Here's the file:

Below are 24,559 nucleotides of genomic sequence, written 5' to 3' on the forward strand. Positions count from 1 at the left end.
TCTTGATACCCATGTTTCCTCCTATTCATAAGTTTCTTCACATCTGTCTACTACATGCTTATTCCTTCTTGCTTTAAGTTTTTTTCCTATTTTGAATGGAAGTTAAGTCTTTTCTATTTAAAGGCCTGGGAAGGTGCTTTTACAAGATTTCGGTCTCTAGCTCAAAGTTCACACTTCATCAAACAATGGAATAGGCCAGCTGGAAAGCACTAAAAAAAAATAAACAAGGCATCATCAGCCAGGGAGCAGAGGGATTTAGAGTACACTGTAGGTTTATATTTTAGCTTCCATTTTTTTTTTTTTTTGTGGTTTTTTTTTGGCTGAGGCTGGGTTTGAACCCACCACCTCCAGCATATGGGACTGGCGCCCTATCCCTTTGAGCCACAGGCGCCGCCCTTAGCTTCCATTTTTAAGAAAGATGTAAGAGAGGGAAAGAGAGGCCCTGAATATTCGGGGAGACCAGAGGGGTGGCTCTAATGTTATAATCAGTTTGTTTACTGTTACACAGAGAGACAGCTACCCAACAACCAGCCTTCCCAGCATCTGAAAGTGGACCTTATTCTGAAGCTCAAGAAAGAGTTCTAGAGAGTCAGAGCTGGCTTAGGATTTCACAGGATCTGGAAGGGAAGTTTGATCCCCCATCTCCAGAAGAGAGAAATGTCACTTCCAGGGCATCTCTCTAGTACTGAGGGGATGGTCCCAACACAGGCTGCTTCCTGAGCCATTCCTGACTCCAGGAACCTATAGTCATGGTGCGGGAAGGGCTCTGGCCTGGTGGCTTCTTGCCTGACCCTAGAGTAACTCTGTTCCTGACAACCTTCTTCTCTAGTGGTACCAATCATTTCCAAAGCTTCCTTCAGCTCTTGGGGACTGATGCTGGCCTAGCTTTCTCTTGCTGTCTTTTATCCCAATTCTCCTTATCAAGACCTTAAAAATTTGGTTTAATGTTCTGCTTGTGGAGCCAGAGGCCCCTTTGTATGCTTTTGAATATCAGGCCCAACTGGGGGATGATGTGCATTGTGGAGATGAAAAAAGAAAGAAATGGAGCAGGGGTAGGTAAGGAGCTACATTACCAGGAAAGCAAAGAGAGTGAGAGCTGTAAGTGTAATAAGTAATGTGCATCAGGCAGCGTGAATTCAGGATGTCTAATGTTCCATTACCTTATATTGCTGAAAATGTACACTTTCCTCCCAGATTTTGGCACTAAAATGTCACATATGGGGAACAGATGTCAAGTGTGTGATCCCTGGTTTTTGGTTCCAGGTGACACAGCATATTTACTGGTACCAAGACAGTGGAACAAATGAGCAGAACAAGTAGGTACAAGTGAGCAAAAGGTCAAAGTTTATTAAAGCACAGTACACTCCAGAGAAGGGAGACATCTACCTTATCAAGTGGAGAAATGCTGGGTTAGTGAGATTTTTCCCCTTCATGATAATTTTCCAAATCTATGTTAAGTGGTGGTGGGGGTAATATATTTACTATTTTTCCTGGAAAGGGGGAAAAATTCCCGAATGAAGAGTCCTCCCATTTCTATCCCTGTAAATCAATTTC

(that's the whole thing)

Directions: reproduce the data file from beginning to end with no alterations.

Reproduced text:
Below are 24,559 nucleotides of genomic sequence, written 5' to 3' on the forward strand. Positions count from 1 at the left end.
TCTTGATACCCATGTTTCCTCCTATTCATAAGTTTCTTCACATCTGTCTACTACATGCTTATTCCTTCTTGCTTTAAGTTTTTTTCCTATTTTGAATGGAAGTTAAGTCTTTTCTATTTAAAGGCCTGGGAAGGTGCTTTTACAAGATTTCGGTCTCTAGCTCAAAGTTCACACTTCATCAAACAATGGAATAGGCCAGCTGGAAAGCACTAAAAAAAAATAAACAAGGCATCATCAGCCAGGGAGCAGAGGGATTTAGAGTACACTGTAGGTTTATATTTTAGCTTCCATTTTTTTTTTTTTTTGTGGTTTTTTTTTGGCTGAGGCTGGGTTTGAACCCACCACCTCCAGCATATGGGACTGGCGCCCTATCCCTTTGAGCCACAGGCGCCGCCCTTAGCTTCCATTTTTAAGAAAGATGTAAGAGAGGGAAAGAGAGGCCCTGAATATTCGGGGAGACCAGAGGGGTGGCTCTAATGTTATAATCAGTTTGTTTACTGTTACACAGAGAGACAGCTACCCAACAACCAGCCTTCCCAGCATCTGAAAGTGGACCTTATTCTGAAGCTCAAGAAAGAGTTCTAGAGAGTCAGAGCTGGCTTAGGATTTCACAGGATCTGGAAGGGAAGTTTGATCCCCCATCTCCAGAAGAGAGAAATGTCACTTCCAGGGCATCTCTCTAGTACTGAGGGGATGGTCCCAACACAGGCTGCTTCCTGAGCCATTCCTGACTCCAGGAACCTATAGTCATGGTGCGGGAAGGGCTCTGGCCTGGTGGCTTCTTGCCTGACCCTAGAGTAACTCTGTTCCTGACAACCTTCTTCTCTAGTGGTACCAATCATTTCCAAAGCTTCCTTCAGCTCTTGGGGACTGATGCTGGCCTAGCTTTCTCTTGCTGTCTTTTATCCCAATTCTCCTTATCAAGACCTTAAAAATTTGGTTTAATGTTCTGCTTGTGGAGCCAGAGGCCCCTTTGTATGCTTTTGAATATCAGGCCCAACTGGGGGATGATGTGCATTGTGGAGATGAAAAAAGAAAGAAATGGAGCAGGGGTAGGTAAGGAGCTACATTACCAGGAAAGCAAAGAGAGTGAGAGCTGTAAGTGTAATAAGTAATGTGCATCAGGCAGCGTGAATTCAGGATGTCTAATGTTCCATTACCTTATATTGCTGAAAATGTACACTTTCCTCCCAGATTTTGGCACTAAAATGTCACATATGGGGAACAGATGTCAAGTGTGTGATCCCTGGTTTTTGGTTCCAGGTGACACAGCATATTTACTGGTACCAAGACAGTGGAACAAATGAGCAGAACAAGTAGGTACAAGTGAGCAAAAGGTCAAAGTTTATTAAAGCACAGTACACTCCAGAGAAGGGAGACATCTACCTTATCAAGTGGAGAAATGCTGGGTTAGTGAGATTTTTCCCCTTCATGATAATTTTCCAAATCTATGTTAAGTGGTGGTGGGGGTAATATATTTACTATTTTTCCTGGAAAGGGGGAAAAATTCCCGAATGAAGAGTCCTCCCATTTCTATCCCTGTAAATCAATTTC